$13 Million Larchmere Streetscape Complete, Jackson Touts Investment in Neighborhoods

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Mayor Jackson holds the ribbon steady for City Councilwoman Mamie Mitchell - RUGGERO FATICA, CITY OF CLEVELAND
  • Ruggero Fatica, City of Cleveland
  • Mayor Jackson holds the ribbon steady for City Councilwoman Mamie Mitchell
Thursday evening was wet and cold and prematurely dark, but Cleveland Mayor Frank Jackson was all smiles as he attended a ribbon cutting to celebrate the completion of the $13 million Larchmere Streetscape Project. 

In addition to the complete repaving of Larchmere, MLK Jr. Drive and four area streets — not to mention a new 13-mile bike path — the re-imagined streetscape features gleaming trashcans, gumless benches, and colorful public art installations. 

According to a city press release Friday, the $13 million investment emphatically demonstrates Jackson’s ongoing plan to invest and rehabilitate Cleveland's neighborhoods (i.e. as opposed to just downtown).

In fact, the release went on to say, since 2006, Cleveland has dedicated 93 percent of all capital expenditures on projects outside the downtown business district, projects exceeding — get this — $450 million. (Think Gordon Square, Kamm's Corners, Waterloo, Cedar Road, etc.) Still, the news comes as a shock, given what certainly has seemed like fiendish public funding of downtown projects during the past two years, fiendishness which has only intensified, in the public and private spheres, since the announcement of the RNC.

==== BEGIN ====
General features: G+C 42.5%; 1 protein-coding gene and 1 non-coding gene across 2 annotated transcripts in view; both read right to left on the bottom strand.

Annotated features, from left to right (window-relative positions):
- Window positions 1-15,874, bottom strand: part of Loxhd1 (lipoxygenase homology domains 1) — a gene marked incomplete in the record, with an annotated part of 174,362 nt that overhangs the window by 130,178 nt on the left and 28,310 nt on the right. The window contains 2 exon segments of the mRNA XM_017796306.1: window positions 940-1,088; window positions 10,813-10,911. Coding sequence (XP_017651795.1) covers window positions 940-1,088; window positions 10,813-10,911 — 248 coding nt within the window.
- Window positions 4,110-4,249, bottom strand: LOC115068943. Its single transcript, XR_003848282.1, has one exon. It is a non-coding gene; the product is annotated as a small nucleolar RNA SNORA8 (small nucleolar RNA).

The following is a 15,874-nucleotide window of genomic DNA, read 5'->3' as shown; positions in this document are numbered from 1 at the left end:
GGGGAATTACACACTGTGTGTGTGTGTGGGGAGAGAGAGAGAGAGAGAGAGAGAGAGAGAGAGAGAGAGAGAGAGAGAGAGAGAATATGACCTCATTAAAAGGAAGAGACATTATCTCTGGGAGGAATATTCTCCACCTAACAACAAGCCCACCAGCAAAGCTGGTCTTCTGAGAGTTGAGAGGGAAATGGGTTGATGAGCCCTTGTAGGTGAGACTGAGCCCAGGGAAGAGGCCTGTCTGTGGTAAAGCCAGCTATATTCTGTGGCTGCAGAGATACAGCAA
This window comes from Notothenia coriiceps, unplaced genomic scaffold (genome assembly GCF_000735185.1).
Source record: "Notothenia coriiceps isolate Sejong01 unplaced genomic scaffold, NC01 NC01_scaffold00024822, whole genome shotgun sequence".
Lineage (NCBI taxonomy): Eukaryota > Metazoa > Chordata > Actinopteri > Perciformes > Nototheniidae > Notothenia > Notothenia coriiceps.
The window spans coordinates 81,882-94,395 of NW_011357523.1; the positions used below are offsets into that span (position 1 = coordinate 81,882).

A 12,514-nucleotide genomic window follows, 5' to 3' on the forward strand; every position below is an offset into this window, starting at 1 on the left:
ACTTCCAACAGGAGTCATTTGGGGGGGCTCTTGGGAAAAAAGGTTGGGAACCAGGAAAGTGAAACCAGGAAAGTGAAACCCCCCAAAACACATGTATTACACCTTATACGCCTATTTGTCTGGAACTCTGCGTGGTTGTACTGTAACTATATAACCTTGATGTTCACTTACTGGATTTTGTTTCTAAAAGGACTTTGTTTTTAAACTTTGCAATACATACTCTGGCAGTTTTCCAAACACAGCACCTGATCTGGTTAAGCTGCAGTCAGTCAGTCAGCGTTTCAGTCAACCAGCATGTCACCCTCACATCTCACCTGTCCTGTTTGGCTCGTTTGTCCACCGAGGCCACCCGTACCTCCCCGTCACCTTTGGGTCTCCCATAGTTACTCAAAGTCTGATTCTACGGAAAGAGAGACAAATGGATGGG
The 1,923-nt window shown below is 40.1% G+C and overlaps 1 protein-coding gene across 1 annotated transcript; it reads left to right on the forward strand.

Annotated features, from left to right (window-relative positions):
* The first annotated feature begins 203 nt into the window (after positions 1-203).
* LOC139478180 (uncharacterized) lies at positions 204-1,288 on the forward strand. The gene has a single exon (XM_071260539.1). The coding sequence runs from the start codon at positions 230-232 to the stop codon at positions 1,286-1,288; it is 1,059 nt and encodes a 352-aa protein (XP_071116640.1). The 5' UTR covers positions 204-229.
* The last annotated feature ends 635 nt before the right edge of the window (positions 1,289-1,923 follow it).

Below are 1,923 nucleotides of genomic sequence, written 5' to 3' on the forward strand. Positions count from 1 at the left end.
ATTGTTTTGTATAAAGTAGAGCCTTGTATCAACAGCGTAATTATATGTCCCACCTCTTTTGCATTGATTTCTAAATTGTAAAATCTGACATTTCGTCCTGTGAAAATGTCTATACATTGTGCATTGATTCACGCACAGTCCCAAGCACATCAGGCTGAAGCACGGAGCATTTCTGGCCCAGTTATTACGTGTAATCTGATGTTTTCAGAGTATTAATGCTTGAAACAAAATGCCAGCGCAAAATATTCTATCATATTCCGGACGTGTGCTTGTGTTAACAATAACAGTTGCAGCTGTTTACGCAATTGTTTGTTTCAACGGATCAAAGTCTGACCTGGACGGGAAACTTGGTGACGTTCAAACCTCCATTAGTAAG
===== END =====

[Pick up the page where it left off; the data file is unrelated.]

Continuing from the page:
“When I first ran for Mayor of Cleveland in 2005, I wrote that public-private partnerships must help finance neighborhood streetscape, greening, and beautification projects throughout the city," Jackson said in the statement. "The investment you see here in Larchmere is a real-world representation of that vision. Revival does not happen in isolation, we must continue
cooperation between public and private entities in order to fully transform our communities into neighborhoods of choice.”
Jackson, laying down some sick rhetoric. - RUGGERO FATICA, CITY OF CLEVELAND
  • Ruggero Fatica, City of Cleveland
  • Jackson, laying down some sick rhetoric.

Harriet Logan, owner and proprietor of Loganberry Books on Larchmere, says she's thrilled the work is finally done.

"They worked hard and consistently," she told Scene by phone, "but it was a long five months of construction."

Logan said her business hasn't been particularly hurt by the construction. (Nor was it hurt or helped, she added, by the closing of Tremont's Visible Voice Books in September.) Her steady, loyal customers have stayed the course through worse than this, she said, so she's not expecting a sudden rush of new patrons now that the streetscape is complete. Still, she said, it's beautiful.
 
"What brings people to Larchmere is the press; what keeps them coming back is the beauty," she said.  

Loganberry Books will be celebrating its 20th anniversary on December 6th, a daylong party with food and merriment and local literary celebs, but it's only one in a vast array of events and festivities sweeping through Larchmere this fall. And you'll be able to celebrate all of them while traversing a five-foot wide permeable paver amenity strip

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